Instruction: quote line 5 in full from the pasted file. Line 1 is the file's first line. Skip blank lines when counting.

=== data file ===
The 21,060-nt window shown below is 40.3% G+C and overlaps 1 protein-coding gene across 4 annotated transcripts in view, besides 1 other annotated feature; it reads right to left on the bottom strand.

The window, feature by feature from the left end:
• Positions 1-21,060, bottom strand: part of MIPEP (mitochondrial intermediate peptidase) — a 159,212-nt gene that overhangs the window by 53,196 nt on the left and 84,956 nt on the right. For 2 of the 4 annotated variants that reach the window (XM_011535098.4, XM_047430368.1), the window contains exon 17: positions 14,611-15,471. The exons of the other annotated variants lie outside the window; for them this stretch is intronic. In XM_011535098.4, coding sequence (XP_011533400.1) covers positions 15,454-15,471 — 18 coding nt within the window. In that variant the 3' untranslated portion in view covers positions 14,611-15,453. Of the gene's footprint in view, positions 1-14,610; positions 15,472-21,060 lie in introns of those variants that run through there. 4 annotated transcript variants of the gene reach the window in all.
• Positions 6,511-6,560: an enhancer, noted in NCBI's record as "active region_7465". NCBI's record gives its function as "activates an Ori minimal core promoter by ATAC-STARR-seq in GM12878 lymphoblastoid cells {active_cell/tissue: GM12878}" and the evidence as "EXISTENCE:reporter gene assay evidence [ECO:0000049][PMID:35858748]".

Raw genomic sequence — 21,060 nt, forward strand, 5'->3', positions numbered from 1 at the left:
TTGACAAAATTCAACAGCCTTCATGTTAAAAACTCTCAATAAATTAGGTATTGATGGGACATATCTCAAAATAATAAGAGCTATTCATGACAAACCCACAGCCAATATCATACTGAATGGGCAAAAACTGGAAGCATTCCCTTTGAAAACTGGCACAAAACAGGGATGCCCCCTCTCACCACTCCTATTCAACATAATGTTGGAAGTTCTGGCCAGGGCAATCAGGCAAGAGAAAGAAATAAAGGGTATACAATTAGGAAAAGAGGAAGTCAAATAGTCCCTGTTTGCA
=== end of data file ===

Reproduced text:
Raw genomic sequence — 21,060 nt, forward strand, 5'->3', positions numbered from 1 at the left: